Massachusetts took the lead. About 1750 works were erected by German artisans at the village of Germantown in Braintree. They were intended for the manufacture of bottles. After a short run they were destroyed by fire, and were never rebuilt. Two years later the General Court attempted to encourage the industry by granting Isaac C. Winslow the sole privilege of making glass; but he seems not to have profited in his monopoly, for in 1787 the same exclusive privilege was granted to a Boston company. The monopoly covered fifteen years, and had attached to it a penalty of five hundred pounds for each infringement. By this time there was a sufficient home market to warrant somewhat extensive operations. Public sentiment was overwhelmingly in favor of American products. The company devoted itself to the manufacture of crown glass, and was one of the first makers of window glass in America. It started out rather badly by erecting a large and ill-adapted factory at the foot of Essex Street. This had afterward to be taken down and another structure put up in its place. Then came difficulties in obtaining workmen, so that the new industry did not get under way until the fall of 1792. In the following year the company was fortunate in securing the services of a skillful German glass-blower named Lindt, and under his management the enterprise was wonderfully successful. The Boston window glass was reported to be equal to the best imported glass, and possibly even superior. The shares of the company sold at a good price, and the industry enjoyed, or suffered, something very similar to a modern boom. By the end of the century the annual output of window glass amounted to seventy-six thousand dollars. But the confidence born of success finally brought the company into difficulty. They extended their operations in several directions, and made the dangerous experiment of substituting native fire clay for the imported. They were also embarrassed by a lack of suitable fuel. These difficulties, combined with subsequent bad management, finally led to failure, and the works were shut down.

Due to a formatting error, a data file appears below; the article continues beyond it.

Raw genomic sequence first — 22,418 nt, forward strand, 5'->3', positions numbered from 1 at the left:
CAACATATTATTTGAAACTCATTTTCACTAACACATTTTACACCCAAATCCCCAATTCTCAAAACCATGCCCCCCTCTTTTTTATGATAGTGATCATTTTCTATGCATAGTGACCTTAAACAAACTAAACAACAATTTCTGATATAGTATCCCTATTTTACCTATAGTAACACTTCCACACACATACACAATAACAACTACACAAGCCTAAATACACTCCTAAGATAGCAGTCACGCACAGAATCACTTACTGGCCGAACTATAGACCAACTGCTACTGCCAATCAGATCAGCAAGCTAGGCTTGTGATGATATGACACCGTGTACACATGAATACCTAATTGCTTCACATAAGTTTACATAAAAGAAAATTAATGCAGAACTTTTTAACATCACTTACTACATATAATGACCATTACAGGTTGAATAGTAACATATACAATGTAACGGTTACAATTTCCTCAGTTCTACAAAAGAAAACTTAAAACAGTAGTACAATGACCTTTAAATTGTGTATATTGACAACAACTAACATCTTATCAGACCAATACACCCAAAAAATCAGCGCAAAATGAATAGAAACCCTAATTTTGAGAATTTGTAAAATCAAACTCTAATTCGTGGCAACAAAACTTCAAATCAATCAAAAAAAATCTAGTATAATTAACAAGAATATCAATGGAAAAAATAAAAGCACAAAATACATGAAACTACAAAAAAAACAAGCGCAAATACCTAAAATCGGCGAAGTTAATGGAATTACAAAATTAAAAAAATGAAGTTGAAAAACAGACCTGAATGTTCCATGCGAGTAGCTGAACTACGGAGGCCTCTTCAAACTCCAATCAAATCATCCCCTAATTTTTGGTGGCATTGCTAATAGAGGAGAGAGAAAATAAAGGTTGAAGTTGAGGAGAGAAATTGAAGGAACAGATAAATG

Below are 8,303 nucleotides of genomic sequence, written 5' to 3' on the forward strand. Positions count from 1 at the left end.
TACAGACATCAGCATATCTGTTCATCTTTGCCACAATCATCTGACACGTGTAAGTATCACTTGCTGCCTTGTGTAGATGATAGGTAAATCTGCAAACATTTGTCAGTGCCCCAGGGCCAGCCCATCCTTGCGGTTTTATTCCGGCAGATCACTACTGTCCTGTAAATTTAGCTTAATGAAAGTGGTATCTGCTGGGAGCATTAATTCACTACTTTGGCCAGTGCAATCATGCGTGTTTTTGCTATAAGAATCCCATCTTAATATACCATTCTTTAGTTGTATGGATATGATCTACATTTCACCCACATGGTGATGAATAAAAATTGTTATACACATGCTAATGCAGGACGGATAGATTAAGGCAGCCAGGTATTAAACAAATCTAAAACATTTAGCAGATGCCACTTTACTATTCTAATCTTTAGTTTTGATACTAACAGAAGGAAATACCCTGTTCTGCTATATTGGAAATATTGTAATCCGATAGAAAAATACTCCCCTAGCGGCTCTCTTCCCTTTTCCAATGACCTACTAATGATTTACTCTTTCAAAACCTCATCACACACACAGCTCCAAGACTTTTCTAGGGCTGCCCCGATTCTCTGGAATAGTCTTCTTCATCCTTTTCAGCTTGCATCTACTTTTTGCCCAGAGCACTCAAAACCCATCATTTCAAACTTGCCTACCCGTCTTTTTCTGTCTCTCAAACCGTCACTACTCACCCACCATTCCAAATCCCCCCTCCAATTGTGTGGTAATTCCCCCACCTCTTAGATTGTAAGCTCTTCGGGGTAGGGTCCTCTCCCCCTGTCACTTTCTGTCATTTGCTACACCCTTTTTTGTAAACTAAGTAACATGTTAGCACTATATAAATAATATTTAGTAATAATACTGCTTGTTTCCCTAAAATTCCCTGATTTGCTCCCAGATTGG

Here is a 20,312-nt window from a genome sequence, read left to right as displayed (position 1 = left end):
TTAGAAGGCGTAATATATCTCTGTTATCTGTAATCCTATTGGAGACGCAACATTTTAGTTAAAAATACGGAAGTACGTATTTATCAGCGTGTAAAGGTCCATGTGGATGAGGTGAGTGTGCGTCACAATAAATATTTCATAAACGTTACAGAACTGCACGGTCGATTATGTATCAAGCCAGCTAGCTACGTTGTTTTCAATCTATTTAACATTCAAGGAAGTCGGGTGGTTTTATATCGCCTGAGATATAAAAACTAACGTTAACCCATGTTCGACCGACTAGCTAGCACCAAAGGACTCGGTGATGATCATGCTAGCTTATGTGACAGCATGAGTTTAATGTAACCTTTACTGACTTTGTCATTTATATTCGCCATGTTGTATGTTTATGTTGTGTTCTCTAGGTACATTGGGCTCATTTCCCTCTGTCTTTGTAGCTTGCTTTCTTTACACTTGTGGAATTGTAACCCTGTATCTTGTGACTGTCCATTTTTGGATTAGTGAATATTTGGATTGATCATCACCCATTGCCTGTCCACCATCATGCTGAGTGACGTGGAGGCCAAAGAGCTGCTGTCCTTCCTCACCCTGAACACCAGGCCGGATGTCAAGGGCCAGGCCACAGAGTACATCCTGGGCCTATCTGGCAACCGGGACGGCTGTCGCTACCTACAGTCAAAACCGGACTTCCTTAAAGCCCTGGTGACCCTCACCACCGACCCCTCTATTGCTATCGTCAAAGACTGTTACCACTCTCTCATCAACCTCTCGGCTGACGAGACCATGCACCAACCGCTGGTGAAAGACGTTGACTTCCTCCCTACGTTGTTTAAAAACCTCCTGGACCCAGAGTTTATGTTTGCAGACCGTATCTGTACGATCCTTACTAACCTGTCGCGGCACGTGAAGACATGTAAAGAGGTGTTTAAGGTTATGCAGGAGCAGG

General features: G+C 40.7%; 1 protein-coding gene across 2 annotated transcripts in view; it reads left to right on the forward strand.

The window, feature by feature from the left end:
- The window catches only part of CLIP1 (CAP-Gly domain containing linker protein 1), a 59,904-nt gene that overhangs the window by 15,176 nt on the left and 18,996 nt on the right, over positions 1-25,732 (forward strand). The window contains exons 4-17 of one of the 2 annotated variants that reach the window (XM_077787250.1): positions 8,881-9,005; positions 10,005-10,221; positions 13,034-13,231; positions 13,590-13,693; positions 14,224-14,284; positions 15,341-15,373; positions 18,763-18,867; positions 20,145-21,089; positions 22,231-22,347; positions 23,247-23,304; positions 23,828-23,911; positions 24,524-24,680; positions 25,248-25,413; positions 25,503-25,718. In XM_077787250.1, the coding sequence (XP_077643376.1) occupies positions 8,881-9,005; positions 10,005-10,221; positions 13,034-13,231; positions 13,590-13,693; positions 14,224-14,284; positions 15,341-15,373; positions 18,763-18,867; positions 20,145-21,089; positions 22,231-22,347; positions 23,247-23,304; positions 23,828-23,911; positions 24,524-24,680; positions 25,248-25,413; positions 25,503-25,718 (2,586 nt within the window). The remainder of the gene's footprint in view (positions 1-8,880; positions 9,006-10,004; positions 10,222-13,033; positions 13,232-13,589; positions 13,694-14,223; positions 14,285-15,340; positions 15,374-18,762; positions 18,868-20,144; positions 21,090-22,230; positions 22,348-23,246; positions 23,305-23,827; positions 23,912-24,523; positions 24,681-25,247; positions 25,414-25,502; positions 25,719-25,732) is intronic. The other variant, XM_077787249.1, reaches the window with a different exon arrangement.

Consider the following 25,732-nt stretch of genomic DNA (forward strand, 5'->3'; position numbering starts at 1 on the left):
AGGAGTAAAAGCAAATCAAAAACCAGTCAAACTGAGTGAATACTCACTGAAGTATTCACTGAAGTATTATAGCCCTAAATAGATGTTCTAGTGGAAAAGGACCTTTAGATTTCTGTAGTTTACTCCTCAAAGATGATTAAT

In New York, glass-making was again undertaken in 1754. The factory was located in what is now Brooklyn; the venture being made by a Dutch gentleman of the name of Bamper. But the enterprise was of short life. A little later, Albany seems to have been the center of the glass industry. A Flemish family by the name of De Neufville were the chief spirits in these enterprises. It is uncertain how many glass-houses they established, but one at least seems to have been in operation in 1786, and to have had a very hard time of it. In 1788 Leonard de Neufville and his partners appealed to the State for aid in behalf of the Dowesborough glass-house. Their patience must have been severely taxed, however, for it was not until 1793 that their petition